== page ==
By Hillel Aron
By Joseph Tsidulko
By Patrick Range McDonald
By David Futch
By Hillel Aron
By Dennis Romero
By Jill Stewart
By Dennis Romero
Although Baca, in an initial, five-page response concurred with only five of the report’s eight recommendations, he did, in the end, relent on the timecard issue — even if deputies are now logging their hours into a new computer system and not merely punch-ing cards.
Besides financial mismanagement, much of the criticism leveled at Baca centers on his judgment calls and private associations. Some of these complaints are rank-and-file gripes against the executives he has chosen for his expanded command staff, while others involve the creation of the now-disbanded Asian Crime Task Force, which some saw as political payback to San Gabriel Valley Asians, a Baca constituency that strongly backed his campaign against Block. Some of these issues were extensively examined in previous L.A. Weekly articles, including one about Baca’s no-downpayment purchase of his San Marino home. There have been other grumblings: his $2.4 million purchase of a plane for his own use; his early support of President Clinton’s pardon of convicted cocaine wholesaler Carlos Vignali; and his 1999 fact-finding junket to Taiwan, his then-bride’s homeland, which was paid for by the government — the Taiwan government, that is.
Baca owes part of his immense personal prestige to the fact that he won more votes than anyone in L.A. County in 2002. While only the sheriff and D.A. are elected countywide, there is no doubt that the Republican Baca must stand a little taller when he walks into a government meeting knowing that he received more votes than anyone in the room. (Baca’s 646,556 votes in the 2002 election easily eclipsed the countywide total for his party’s gubernatorial candidate, Bill Simon.)
“Without the voters he would have been crushed into oblivion,” says Connie Rice. “The supervisors would have run him out long ago.”
Baca’s California Form 460s (campaign donor lists) for his 2002 re-election read like a star chart of Hollywood and business constellations and include Barbra Streisand, Ray Charles, film director William Friedkin, Paramount chairwoman Sherry Lansing, the Walt Disney Co., Univision CEO Jerry Perenchio and developer Donald Sterling. It also includes less colorful donors like tow-truck operators and the California Commerce Club casino, and power-lobbyists like Frank Michelena — all of whom, nevertheless, may have had a more direct fiduciary stake in the sheriff’s good will.
“I don’t enjoy the power of this job,” Baca says. “I enjoy the fact that the people who need protection are part of my life. If you don’t enjoy the gift of office the people have given you, what can you enjoy?”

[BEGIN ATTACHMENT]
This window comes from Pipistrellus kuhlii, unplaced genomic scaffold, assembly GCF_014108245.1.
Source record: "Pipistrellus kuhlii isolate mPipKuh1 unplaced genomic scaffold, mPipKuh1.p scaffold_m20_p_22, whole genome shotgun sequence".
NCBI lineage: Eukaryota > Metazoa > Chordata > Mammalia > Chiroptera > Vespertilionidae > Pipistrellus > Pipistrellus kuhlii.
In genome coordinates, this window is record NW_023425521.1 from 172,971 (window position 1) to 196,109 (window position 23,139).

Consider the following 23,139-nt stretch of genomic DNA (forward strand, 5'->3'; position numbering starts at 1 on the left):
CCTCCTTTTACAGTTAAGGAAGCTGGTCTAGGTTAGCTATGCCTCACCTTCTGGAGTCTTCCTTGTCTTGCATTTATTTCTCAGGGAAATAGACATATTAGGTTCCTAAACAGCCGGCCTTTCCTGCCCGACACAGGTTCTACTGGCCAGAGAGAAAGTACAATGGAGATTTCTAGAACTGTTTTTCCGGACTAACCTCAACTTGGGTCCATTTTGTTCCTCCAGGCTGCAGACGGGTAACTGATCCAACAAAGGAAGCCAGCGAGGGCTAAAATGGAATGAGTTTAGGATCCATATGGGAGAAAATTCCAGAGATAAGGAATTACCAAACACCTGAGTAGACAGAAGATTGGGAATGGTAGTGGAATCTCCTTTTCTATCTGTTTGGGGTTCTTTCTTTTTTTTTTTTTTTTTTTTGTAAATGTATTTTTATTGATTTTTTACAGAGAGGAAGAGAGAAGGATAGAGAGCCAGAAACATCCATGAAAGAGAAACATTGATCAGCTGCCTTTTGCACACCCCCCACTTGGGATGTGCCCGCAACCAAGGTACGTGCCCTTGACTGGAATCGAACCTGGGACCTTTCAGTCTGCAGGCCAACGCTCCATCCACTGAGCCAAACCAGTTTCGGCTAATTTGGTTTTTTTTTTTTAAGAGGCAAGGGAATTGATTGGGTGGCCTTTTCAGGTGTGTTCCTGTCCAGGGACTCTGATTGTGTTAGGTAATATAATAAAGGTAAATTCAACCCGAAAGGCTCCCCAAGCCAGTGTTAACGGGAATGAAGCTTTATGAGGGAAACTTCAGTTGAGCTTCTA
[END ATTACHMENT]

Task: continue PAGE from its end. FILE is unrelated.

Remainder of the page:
Later, when I leave his office, Baca hands me a keepsake to remind me of my visit — a sheriff’s department key chain that was, it turns out, manufactured by a campaign contributor.
Daryl Gates’ LAPD was ultimately called to account by the Christopher Commission, so too was Sherman Block’s violence-prone sheriff’s department reined in by the Kolts Commission. This independent review panel convened in late 1991, following the exposure of the Vikings deputy gang, to investigate the runaway use of force by deputies operating in what were then considered minority communities. Consequently, every two years an independent panel headed by special counsel Merrick Bobb releases a report card on the LASD.
This year’s was particularly hard on the department and zeroed in on three areas. Bobb’s report accused the LASD of inadequately utilizing the Personnel Performance Index database that tabulates complaints. It also criticized the policy on foot pursuits, claiming that far too many involve lone deputies following suspects they have lost sight of. Finally, after a surprise discovery, Bobb (who declined to be interviewed for this article) scolded the department for its officers’ over-reliance on flashlights as impact weapons. (It turned out the flashlight’s popularity among officers easily tops a list of force options that includes batons, nightsticks and saps.)
Baca has little enthusiasm for Bobb’s latest findings.
“The day we tell police officers to stop chasing criminals,” Baca tells me, “is the day we don’t need police departments.” But one also senses an over-defensiveness in Baca’s response, especially when he adds, “I think Mr. Bobb, as a paid critic, hears rumors and uses anonymous observations — then I have to respond to them.”
Richard Hongisto, the former San Francisco sheriff and police chief, agrees.
“I was the most liberal law-enforcement leader the city had,” he says, “but I didn’t forget to catch bad guys. I should think an officer should be given an amount of discretion — we’re here to catch people.”
The Bobb report, in fact, is perhaps the one thing that momentarily unites cops of all viewpoints behind Baca — even his critics within the LASD.
“I don’t believe I should be restricted in the tools I have to successfully do my job,” says Sergeant Stites of the report. “This is not a polite job. I’m not there to be polite, I’m not there to seek approval. I’m there to find out if someone’s been involved in criminal activity. It’s not like we’re running around with flashlights looking to beat someone.”